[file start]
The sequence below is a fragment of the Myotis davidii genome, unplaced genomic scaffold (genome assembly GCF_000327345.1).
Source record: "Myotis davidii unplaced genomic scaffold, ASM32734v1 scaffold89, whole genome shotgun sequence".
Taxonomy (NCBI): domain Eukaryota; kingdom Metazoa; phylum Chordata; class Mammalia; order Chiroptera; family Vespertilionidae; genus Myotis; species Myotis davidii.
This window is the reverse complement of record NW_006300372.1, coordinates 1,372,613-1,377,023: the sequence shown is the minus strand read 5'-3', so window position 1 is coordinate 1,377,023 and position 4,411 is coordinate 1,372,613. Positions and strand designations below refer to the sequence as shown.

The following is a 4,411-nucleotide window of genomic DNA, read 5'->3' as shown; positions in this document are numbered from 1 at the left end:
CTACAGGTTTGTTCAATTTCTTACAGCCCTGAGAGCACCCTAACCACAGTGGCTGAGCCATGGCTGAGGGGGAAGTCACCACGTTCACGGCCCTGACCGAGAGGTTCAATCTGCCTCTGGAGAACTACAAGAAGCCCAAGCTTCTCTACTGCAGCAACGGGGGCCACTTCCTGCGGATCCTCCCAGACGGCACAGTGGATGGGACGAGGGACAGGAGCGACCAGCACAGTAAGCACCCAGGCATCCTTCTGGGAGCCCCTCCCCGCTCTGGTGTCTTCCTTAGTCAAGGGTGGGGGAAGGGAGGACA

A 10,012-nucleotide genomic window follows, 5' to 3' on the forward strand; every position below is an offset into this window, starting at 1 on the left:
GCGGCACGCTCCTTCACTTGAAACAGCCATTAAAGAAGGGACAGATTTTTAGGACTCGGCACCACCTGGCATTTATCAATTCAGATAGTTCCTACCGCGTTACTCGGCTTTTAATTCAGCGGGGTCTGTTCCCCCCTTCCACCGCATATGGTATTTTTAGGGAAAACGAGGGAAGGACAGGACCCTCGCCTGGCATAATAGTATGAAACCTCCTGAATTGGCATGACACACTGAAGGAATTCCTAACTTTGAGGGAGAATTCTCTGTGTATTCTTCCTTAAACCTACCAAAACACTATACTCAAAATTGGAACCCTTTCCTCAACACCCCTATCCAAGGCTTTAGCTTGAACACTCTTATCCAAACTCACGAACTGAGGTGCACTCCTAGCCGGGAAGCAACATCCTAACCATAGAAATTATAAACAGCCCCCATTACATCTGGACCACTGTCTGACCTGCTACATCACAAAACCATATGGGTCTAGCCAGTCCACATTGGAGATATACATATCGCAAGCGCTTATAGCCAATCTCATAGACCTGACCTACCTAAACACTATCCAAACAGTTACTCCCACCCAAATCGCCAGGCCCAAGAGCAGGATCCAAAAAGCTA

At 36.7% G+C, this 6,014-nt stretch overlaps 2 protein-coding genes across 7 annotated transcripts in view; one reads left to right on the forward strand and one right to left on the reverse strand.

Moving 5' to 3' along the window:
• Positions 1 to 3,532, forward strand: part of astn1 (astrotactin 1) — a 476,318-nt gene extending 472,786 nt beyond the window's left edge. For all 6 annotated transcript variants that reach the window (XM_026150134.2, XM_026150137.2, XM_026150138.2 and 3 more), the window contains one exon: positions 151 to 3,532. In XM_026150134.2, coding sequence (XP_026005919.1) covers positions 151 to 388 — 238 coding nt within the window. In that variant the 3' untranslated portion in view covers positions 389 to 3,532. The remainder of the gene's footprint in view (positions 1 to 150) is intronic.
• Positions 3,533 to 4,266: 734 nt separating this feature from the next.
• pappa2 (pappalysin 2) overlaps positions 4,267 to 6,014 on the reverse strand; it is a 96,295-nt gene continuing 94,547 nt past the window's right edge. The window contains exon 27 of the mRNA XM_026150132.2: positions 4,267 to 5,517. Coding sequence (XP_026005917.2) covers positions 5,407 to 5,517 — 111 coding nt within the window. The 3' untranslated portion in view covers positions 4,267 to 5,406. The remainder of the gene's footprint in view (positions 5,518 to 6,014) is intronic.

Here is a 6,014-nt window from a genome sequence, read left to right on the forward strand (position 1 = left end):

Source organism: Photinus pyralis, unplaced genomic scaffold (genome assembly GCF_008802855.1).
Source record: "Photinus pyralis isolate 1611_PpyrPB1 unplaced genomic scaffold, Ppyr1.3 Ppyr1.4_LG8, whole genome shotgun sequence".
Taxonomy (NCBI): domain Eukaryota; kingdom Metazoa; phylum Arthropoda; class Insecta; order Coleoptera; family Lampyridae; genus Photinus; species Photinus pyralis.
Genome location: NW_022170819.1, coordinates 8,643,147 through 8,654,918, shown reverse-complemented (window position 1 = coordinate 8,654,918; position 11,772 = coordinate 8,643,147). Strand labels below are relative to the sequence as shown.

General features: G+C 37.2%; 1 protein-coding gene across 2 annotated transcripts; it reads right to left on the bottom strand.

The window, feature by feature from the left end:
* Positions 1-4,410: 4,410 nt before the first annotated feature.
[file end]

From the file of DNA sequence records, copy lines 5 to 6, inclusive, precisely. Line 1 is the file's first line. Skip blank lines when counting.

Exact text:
The following is a 4,411-nucleotide window of genomic DNA, read 5'->3' as shown; positions in this document are numbered from 1 at the left end:
CTACAGGTTTGTTCAATTTCTTACAGCCCTGAGAGCACCCTAACCACAGTGGCTGAGCCATGGCTGAGGGGGAAGTCACCACGTTCACGGCCCTGACCGAGAGGTTCAATCTGCCTCTGGAGAACTACAAGAAGCCCAAGCTTCTCTACTGCAGCAACGGGGGCCACTTCCTGCGGATCCTCCCAGACGGCACAGTGGATGGGACGAGGGACAGGAGCGACCAGCACAGTAAGCACCCAGGCATCCTTCTGGGAGCCCCTCCCCGCTCTGGTGTCTTCCTTAGTCAAGGGTGGGGGAAGGGAGGACA